Tuesday was, as we all know, National Gorilla Suit Day, and that means it’s time for me to find some new way of celebrating in text-and-pictures. I previously documented this illustrious day at Wired, GeekDad (a couple of times), at Blue Collar, Black Tie, and in many Facebook posts.
A brief synopsis for the latecomers: Back in the 1960s, MAD’s Maddest Cartoonist, Don Martin had a healthy little sideline publishing paperback books of original material that never appeared in MAD Magazine (and consequently has never been collected anywhere, not even in that big fat two-volume book set from a couple-few years ago, which you really ought to own despite this tragic omission; but I digress); one of these marvelous collections included a lengthy tale in which benighted protagonist Fester Bestertester rails against a fake holiday invented by the gorilla suit manufacturers’ cabal in order to sell their product, and is hilariously punished for this affront in a myriad of ways. (Look, go buy the book; I’ll wait.) From that time to this, loyal fans of Martin have acknowledged and celebrated his contribution to the calendar. January 31 is National Gorilla Suit Day, and Don Martin is its patron saint.
Naturally, this leads us to discussions of the great Hollywood Gorilla Men, a roster that includes names like Charlie Gemora, Crash Corrigan, Janos Prohaska, Bob Burns, and Rick Baker, to name a few. Some of these performers are also noteworthy for having built their own gorilla suits, most notably Prohaska and Baker, who also created a number of other famous monsters, aliens, and Things that Go Bump in the Night. If you saw a monster on Star Trek or Outer Limits, it was most likely Prohaska; Baker has been THE premiere effects makeup genius of the industry for the last 40 years or so.
Since I’ve written at length about most of these guys, I thought this time I’d take a look at some of the lesser-known Gorilla Men.
We’ll start with Don McLeod. You may (if you’re old like me) remember a series of commercials for American Tourister luggage, in which the strength and durability of the product was demonstrated by throwing a suitcase into the cage with a gorilla and watching as he beats the crap out of it. The first print ad used a real gorilla, but real gorillas are not good at taking direction, and this was right around the time some species of gorilla landed on the Endangered Species list, which ended any possibility of using a real one in the ads, so the job of suitcase-bashing ape was given to Don McLeod, and he was pretty convincing at it.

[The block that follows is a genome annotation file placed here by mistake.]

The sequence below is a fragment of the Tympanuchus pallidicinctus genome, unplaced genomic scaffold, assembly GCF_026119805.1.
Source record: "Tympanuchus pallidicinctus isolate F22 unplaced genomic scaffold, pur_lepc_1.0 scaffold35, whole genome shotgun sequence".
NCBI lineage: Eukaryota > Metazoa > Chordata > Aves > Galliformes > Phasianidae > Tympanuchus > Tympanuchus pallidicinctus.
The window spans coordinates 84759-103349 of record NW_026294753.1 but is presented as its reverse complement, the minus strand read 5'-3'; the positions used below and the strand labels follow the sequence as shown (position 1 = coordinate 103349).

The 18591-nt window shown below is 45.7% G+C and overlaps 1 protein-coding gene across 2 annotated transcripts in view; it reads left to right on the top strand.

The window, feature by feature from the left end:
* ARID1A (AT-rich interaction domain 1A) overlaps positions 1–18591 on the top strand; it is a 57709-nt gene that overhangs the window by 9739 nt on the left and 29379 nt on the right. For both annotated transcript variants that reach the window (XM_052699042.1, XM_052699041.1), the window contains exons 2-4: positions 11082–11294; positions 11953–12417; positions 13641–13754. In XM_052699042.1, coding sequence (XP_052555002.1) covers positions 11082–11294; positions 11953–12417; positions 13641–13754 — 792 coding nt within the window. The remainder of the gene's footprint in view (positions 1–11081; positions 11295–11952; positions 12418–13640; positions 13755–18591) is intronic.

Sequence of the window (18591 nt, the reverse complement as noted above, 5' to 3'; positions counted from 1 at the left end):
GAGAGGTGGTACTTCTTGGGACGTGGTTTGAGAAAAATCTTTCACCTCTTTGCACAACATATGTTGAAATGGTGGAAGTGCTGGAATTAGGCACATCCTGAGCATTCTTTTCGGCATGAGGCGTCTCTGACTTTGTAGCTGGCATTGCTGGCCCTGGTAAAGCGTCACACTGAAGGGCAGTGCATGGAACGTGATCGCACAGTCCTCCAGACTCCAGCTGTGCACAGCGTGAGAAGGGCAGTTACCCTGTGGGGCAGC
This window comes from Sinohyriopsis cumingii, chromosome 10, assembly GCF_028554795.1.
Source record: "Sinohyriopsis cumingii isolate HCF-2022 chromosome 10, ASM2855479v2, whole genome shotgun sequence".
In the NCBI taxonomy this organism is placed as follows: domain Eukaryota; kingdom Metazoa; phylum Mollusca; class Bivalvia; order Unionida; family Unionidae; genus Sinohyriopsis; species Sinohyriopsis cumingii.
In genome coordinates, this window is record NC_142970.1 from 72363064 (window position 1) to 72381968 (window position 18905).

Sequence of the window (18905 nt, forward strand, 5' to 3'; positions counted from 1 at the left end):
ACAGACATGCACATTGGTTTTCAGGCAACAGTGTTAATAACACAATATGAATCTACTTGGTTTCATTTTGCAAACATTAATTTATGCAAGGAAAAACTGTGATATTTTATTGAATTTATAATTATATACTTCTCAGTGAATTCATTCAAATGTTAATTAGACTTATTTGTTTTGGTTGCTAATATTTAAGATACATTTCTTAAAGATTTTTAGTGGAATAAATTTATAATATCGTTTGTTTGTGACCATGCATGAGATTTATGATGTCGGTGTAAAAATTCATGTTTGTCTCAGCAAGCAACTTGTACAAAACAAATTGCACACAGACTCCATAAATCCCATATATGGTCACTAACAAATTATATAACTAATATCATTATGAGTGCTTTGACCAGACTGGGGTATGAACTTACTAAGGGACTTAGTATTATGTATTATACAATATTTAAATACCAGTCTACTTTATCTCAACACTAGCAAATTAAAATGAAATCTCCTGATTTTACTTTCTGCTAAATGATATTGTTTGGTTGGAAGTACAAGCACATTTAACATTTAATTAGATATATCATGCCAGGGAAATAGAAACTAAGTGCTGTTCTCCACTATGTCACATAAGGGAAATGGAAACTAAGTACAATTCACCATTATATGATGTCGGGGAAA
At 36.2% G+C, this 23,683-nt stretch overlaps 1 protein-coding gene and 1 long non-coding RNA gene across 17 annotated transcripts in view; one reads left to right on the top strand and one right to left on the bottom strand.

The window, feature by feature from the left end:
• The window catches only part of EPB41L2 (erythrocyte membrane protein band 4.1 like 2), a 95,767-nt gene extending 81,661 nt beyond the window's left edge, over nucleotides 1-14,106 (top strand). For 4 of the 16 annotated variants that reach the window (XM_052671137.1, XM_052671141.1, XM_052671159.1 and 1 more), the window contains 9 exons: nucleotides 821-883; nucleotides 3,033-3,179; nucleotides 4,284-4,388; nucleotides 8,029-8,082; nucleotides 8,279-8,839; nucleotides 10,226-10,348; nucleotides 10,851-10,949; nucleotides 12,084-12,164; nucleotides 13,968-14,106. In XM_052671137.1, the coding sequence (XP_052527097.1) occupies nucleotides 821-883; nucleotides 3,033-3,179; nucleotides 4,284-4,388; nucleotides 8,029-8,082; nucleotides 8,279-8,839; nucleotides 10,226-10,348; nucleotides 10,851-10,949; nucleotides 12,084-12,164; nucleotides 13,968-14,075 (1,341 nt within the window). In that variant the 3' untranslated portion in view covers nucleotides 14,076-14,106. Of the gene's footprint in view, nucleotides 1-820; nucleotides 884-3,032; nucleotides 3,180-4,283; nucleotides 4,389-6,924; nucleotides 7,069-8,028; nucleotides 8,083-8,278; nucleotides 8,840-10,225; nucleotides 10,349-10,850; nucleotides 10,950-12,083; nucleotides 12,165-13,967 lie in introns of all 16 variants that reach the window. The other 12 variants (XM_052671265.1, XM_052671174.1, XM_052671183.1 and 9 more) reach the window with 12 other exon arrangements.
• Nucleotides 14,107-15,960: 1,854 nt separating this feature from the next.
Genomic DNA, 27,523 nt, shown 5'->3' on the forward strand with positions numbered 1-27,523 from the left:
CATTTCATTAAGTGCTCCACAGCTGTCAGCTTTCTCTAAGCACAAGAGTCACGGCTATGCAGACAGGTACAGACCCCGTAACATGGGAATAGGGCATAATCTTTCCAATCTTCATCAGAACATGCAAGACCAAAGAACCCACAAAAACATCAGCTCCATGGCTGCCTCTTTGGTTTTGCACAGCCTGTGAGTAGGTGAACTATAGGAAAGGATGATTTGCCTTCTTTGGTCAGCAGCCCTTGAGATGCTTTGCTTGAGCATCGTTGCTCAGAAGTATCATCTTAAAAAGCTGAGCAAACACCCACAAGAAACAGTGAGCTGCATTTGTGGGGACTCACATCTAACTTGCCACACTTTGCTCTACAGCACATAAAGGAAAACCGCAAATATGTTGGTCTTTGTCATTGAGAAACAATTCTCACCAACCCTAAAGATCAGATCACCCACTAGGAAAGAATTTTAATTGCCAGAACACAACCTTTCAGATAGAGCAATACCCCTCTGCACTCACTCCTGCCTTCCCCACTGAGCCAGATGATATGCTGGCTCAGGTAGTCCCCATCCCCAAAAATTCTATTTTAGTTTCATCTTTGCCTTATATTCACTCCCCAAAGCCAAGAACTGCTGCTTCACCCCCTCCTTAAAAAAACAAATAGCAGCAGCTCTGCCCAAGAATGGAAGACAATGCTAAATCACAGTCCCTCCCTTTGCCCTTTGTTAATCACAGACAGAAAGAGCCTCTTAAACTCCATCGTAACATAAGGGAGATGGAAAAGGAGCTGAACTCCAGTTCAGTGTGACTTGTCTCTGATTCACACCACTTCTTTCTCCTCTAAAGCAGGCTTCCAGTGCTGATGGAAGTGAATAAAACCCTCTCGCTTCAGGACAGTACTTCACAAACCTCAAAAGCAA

You may also remember him from Trading Places, the Eddie Murphy/Dan Aykroyd vehicle that made Jamie Lee Curtis a star. At the end of the movie, – spoiler! (but come on, it’s been like 30 years already yet) – the bad guy ends up in a gorilla suit with his mouth taped, tossed in a cage with an amorous male gorilla who thinks our villain is a female. That ape was McLeod, and he got big laughs for it.
Don McLeod has also had a few other interesting roles, playing a werewolf in The Howling and Peter Pan’s shadow in Hook, to cite just two. He’s also an accomplished mime and Butoh dancer.
Shoichi Hirose is a Japanese actor who has appeared in a great many films, including Seven Samurai, Hidden Fortress, and Yojimbo, but his big credit for the purposes of this post is a little movie called King Kong Vs. Godzilla, in which Hirose played Kingukongu, AKA King Kong. He also played Ghidorah in two movies for Toho Studios. Born in 1918, Hirose is enjoying his retirement in Japan.
Misty Rosas, a 4’9″ stuntwoman, dancer and actress, played gorillas in Congo and Instinct, and was the physical performer for Beary Barrington in the Country Bear Jamboree movie. Congo’s Amy the gorilla required a unique performance including sign language; she wore a gadget that supposedly translated her movements into synthesized speech.
Aside from suit work, Rosas does motion-capture performance, acts, sings, dances, and does stunt work, often doubling for children. You can learn more about her at mistyrosas.com.
Of course, the genius behind the gorillas in Congo and Instinct was Stan Winston, one of the great effects wizards. He did a lot of amazing work over the years, including the Jurassic Park and Terminator movies. Most people are surprised to learn that the majority of scenes with the T-1000 were practical effects, not CGI. Winston did work in both fields, however; he was one of the founders of effects house Digital Domain and later started his own digital effects company, SWDigital. Here’s a bit of behind-the-scenes footage of his gorillas from Instinct.